Position lead blocks between the sail clew and winch in such a way that the sail sheet will lead up to the winch at a slight angle. Keep the block just a bit lower than the drum of the winch. This will insure that the sail sheet always leads at an upward angle to the winch drum for safe sailing when you use your sailboat winch.

2. Wrap the Sheet Clockwise

Pull the sheet to the winch and make a full turn (circle) around the drum in a clockwise direction. Full turns on a winch are called “wraps”. Build wraps onto a winch drum by keeping each successive wrap parallel to the previous wrap, flat against the drum. Avoid stacking wraps on top of one another. This can lead to an “override” or jammed turns that will cause the wraps to freeze onto the drum. Keep the wraps next to one another for safe, smooth, easy sail trim.

3. Count the Wraps

On small boats make a single wrap around the winch drum to remove the slack from a loose sail sheet. Then wrap it one or two more times to hold the sheet in place. On larger boats, wrap the line three to four turns to hold it in place. More wraps creates more friction on the drum to keep the line from slipping. Increase the number of wraps for thinner line.

After you wrap the line two to four times, pull on the line with slight tension to hold the wraps in place. This action–called “tailing” places light tension on the wraps to keep them aligned on the drum. Some winches are self-tailing, which means they have two “clam-shell” plates on top to hold the line for you. After you complete the wraps around the drum, jam the line into the clam plates and make a full wrap.

4. Grind on the Winch

Trim your sail by turning the winch drum. This pulls in the sheet or halyard so that you can shape your sails for speed or power. Insert a winch handle into the center hole in the top plate of the winch drum. Stand up, hover over the winch and keep your back straight. Hold the sheet or line with your non-dominant hand and grind (turn the winch handle) with your dominant hand. When finished grinding (unless you use self-tailing winches), remove the winch handle. Cleat off the line. Make the cleat hitch without the final locking hitch. That way, you will be able to release the sheet fast and easy for trimming, tacking, or jibing.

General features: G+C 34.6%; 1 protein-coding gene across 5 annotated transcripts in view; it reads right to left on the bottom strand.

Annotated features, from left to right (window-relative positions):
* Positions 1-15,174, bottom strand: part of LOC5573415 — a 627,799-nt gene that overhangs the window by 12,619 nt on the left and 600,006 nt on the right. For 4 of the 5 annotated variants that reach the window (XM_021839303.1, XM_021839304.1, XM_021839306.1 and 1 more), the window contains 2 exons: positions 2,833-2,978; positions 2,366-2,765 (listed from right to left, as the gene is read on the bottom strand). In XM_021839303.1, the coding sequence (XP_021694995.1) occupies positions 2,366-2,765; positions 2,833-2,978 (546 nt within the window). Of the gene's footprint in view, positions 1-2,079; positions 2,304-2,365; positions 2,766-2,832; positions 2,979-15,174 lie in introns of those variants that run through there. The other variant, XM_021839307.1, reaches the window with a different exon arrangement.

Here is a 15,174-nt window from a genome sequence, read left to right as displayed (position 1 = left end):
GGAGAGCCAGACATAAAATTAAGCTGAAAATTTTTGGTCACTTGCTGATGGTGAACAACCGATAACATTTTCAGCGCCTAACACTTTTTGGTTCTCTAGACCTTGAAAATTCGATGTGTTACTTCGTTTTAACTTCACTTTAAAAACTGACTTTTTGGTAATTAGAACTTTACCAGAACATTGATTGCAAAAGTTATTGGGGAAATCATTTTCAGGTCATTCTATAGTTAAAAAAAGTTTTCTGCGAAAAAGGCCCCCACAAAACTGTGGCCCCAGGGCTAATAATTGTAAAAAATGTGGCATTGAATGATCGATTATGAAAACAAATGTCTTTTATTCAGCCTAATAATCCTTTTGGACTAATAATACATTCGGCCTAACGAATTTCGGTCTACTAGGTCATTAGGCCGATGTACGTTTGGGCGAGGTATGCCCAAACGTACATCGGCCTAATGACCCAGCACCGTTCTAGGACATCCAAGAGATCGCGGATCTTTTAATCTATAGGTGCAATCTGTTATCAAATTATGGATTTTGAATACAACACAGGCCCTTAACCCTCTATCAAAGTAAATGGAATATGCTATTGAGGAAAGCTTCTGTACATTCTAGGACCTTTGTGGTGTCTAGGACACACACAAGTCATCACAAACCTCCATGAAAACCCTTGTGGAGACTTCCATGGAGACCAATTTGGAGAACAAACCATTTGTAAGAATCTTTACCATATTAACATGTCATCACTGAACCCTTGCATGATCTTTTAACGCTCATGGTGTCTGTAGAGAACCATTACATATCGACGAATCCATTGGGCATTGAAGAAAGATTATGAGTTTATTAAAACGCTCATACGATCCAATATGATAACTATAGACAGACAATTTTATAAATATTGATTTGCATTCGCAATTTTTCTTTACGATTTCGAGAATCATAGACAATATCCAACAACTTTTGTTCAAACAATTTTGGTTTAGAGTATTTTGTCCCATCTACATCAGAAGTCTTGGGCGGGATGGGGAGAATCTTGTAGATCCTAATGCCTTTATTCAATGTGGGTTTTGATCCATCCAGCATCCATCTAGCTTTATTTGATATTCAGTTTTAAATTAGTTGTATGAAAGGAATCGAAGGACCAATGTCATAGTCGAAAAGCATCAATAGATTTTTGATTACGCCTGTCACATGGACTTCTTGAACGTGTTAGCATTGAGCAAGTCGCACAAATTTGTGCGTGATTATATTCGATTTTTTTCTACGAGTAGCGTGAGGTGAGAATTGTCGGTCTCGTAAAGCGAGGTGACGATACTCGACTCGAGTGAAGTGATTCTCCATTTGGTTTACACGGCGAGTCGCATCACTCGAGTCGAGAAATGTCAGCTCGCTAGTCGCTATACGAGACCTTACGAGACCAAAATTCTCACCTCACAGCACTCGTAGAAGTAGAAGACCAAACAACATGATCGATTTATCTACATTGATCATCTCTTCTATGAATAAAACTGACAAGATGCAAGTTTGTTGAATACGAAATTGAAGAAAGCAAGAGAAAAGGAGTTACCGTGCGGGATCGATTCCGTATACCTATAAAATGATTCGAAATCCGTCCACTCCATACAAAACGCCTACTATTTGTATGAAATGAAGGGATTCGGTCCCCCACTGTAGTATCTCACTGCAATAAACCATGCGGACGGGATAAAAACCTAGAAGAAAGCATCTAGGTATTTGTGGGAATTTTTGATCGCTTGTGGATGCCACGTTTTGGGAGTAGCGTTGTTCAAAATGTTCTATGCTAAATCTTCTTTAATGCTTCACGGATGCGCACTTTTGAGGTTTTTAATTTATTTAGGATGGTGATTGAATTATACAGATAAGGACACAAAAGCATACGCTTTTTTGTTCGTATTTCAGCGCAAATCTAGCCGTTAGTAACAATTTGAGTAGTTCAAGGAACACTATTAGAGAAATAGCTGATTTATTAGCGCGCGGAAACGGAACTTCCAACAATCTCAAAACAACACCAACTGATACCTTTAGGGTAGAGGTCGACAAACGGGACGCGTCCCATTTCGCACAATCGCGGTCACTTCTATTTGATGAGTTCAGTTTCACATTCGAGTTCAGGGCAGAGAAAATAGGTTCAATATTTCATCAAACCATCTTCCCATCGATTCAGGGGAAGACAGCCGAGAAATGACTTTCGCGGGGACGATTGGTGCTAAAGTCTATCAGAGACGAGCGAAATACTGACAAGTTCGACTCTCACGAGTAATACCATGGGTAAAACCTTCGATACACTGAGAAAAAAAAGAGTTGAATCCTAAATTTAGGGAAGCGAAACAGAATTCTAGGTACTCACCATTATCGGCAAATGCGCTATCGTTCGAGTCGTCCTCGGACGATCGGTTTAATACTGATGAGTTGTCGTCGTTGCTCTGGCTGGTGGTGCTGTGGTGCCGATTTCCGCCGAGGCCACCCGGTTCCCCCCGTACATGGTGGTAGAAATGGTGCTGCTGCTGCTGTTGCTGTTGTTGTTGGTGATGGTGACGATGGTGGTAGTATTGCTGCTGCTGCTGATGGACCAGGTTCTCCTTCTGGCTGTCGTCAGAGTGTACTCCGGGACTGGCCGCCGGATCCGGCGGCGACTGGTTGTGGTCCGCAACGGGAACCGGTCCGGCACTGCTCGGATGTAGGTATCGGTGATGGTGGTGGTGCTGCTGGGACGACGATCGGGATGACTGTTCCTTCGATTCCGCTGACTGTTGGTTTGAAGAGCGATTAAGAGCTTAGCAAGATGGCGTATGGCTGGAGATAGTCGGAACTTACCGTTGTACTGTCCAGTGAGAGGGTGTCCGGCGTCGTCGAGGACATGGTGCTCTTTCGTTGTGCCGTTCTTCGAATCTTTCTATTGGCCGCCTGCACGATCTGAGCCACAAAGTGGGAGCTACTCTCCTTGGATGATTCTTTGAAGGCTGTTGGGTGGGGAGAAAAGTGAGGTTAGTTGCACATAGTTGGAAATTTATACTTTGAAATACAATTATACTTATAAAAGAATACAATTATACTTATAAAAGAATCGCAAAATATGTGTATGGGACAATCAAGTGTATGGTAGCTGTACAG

5. Ease or Cast Off

Use your dominant hand to ease a sail sheet (let it out). First, remove the sheet from the cleat or remove the single wrap from inside the clam plates on a self-tailing winch. Hold the line with moderate tension to keep the wraps in place. Place the palm of your non-dominant hand against the wraps on the drum with moderate pressure. This will keep the wraps stacked without overrides as you ease the sheet. Use a smooth motion to ease the sheet an inch or two, then hold (brake”) the sheet with your palm. Ease and brake, ease and brake, in a smooth, easy motion.

You will cast off the line or sheet when you change tacks, jibe, or need to lower a sail. Wait until you have eased the line as described above. Pull straight up and out off the drum of the winch and let the turns spin off the winch. Allow the sheet or line to run through your hand. If tacking or jibing, drop the sheet and move to the sheet on the opposite side of the cockpit. Repeat the steps above to trim the opposite sheet. When finished, stow the winch handle, coil sheets or lines and get ready for the next tack or jibe.

Follow these easy sailing tips to use any sailboat winch fast and easy. Sail with confidence when you know how to sail in safety–wherever in the world your choose to cruise!

Learn to Sail With Magic Shroud Telltales

If you are anything like me, you are always on the lookout for sailing tips that make sailing easier with less effort. When you first learn to sail, it can be tough to “see the wind”. You can feel the wind on your cheek or the back of your neck. But how can you see it? Check out these three simple, non-electronic type wind indicators that are available for sailors: